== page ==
July 25, 2009

facts vs. logic - Father's rights

OK, here we go.

If you are undergoing a custody battle, most than likely you have heard the term, be thrown a quote or been contacted by one of their "fans".

Father's right is, I would say an association, that hold a series of laws protecting the father when it comes to a custody battle. It seeks for fathers to have the same rights as a mother would have when going into custody talks.
It calls for the sharing of the child on a more 50/50 term. For the mother to also pay child support when the child is with the father and more involvement when it comes to sharing the kids.

There are huge flaws to it, I think.

I do come from a divorce home as well. As I mentioned before, I LOVE my dad (he passed away several years ago), he really made a point to be in our lives and his love was very evident to my siblings and I. So, I get the point from a child living in a split home. I respect my dad and I don't hate men.
I know there are wonderful fathers out there that would give anything for their kids and take action on their words and promises, I know there are others that not.

I did my research on the father's law when I was in the middle of the custody battle, because I wanted to make a fair attempt to custody for my then 6 month old son. I wanted the dad involved and wanted to know what their views as fathers seeking custody were.
When I contacted them, it was a wave of raging comments and statements. If I asked a base for it, the only response was "what makes you think you get to have all the rights, we want rights too, what makes you think you have to win", there was no inquiry about what the situation was, how was my child responding to the interchange between houses, nothing about the child, but if I had a personal meeting with them, they would probably have chopped my head and place it on their flagpole.

OK, I will give them the benefit of the doubt, I thought. When I met with a pastor who wanted to "advice" about the custody issues. Similar response, didn't matter the condition of the child, but it was all about the rights the father had. Same with the dad himself.

I see their point, of course fathers have the same rights as mothers, they are equally important in the upbringing of a child, that is true, whether we are at odds with the father, they play a very important role in the life of our kids.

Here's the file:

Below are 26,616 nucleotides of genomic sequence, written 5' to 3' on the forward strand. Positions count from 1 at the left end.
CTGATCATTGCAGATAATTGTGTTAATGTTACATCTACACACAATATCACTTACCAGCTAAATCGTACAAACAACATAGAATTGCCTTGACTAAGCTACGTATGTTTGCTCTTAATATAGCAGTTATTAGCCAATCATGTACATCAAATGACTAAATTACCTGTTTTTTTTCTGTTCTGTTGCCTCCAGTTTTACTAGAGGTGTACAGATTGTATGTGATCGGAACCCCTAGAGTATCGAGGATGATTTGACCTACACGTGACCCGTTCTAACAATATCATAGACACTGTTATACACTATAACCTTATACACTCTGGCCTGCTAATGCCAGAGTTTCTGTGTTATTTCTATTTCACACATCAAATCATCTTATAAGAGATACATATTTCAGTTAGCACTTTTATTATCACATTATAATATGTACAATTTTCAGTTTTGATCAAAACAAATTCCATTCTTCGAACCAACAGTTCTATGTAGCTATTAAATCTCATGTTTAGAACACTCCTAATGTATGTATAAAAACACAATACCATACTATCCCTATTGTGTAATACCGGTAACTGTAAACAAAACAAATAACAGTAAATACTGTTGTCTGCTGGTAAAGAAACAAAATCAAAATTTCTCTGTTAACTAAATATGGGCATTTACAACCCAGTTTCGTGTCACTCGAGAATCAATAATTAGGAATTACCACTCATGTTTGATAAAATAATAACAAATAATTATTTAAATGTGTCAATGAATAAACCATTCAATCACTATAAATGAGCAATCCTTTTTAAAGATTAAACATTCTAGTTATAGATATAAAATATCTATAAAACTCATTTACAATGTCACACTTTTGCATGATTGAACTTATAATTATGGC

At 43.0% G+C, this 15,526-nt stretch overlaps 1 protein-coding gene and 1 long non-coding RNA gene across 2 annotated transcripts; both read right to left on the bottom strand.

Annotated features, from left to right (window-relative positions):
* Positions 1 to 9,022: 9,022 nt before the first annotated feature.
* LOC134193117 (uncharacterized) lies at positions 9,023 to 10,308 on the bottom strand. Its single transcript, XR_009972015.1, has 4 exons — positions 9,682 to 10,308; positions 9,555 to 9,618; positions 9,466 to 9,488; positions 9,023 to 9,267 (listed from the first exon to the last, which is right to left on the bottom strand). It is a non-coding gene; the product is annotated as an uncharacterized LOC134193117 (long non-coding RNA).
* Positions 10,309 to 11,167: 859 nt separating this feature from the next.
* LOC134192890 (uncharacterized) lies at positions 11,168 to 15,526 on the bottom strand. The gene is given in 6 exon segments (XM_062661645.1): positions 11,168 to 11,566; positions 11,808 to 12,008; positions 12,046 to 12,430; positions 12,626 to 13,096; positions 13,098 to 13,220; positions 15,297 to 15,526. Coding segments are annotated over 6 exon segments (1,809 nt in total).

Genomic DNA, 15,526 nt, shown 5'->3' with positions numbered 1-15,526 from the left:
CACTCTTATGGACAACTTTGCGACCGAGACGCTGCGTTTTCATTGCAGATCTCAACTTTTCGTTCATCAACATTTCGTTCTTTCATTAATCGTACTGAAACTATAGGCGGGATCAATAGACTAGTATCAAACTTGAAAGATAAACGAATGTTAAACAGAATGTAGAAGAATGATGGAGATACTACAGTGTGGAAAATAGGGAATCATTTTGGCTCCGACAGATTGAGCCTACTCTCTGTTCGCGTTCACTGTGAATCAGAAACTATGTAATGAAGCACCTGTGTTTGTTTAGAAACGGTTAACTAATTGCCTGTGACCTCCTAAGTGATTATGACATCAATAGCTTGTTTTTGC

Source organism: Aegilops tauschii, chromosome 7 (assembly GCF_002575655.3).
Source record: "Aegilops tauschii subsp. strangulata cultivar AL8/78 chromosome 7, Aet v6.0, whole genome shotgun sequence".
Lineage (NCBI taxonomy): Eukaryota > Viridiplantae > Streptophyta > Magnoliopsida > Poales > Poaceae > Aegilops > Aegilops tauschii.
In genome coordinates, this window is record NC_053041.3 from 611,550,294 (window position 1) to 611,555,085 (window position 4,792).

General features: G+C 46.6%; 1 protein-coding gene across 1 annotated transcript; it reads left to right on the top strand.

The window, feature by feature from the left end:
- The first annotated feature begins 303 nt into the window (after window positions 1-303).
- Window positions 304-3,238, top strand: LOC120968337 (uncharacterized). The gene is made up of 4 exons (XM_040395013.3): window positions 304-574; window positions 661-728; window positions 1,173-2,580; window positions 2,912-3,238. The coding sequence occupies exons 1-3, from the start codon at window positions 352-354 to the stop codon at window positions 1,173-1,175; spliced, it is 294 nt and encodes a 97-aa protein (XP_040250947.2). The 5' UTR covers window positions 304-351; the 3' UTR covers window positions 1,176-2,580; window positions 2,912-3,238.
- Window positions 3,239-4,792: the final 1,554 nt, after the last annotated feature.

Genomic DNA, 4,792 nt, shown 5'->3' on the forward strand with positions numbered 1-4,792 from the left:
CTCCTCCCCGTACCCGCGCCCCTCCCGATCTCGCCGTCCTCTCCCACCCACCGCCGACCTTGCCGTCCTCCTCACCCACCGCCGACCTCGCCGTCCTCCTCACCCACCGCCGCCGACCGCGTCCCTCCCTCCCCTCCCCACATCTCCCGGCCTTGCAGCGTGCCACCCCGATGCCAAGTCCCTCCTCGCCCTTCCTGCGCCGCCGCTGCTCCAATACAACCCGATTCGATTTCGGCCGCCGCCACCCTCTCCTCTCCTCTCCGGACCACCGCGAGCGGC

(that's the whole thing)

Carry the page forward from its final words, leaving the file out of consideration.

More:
But, there are stages to it, the child's stability needs to be hugely considered, and the child's present and future MUST be the only concern.

When my son was 6 months old, he was breastfeeding. The answers I got quoting the father's rights is that mothers can pump and give the milk to the father.
I know you will have the same response I have - infancy and toddler hood is the time for mother/child connection. There is a sense of safety when the child is in on the breast of the mother.
A 50/50 situation would not work well for an infant, toddler, child even a teenager. A child needs to have a sense of belonging. A place they call home where they spend most of the time, that is a necessity, no matter what the stage of the marriage.

When talking to the father's rights there was a huge sense of "winning a battle", pride issues and lots of anger.
We male and females have a different temperaments and views of situations, but then is when should assume the view of the child and seek their well being, not winning a battle.

While going to court, I met a dad who was distraught for his child, he was showing signs of depression because of the separation from the dad. He had drawings and letters from the child that would show that. He was asking the court for help, for a way to fix the situation, or make it better. At that point the child didn't have much time with his father (other than once a month), the mother was abusive (according to the father a the child letters) and the child was 7 years old.
I was not endorsing any mother or father's laws, but in that case something needed to be done, and that child clearly needed more time with his father - and the abusive mother to be looked into - if all the statements were true.

On the other side of the coin - a father had gotten every weekend for his child, in addition to every day visitation, and the first thing he did after being awarded that was to call a baby sitter to take care of the child, even when the child was sick. Second thing was to request every other weekend instead of every weekend. He also asked the mediator to have more hours (visitation hours) on paper so he can see the child whenever times during that window. The child was 1 year old. These are the types of cases in which father laws are damaging.

Any law serves for a general purpose, it doesn't focus on the details, situations, curves and variables. A law should be there for a guideline, then we mold around it, it should never be there to win, specially at your child's expense.

Do your research, if the father has a lawyer, most than likely they will come with the father's law statement - equality.
Seek the child's well being.
If they come to you with abusive comments, give them a brush of, of tell them to buy a hallmark card and sent it to their mothers, maybe that will ease their anger.
But be wise, don't seek to win, but you're child's well being.

Love your kids! and blessings!

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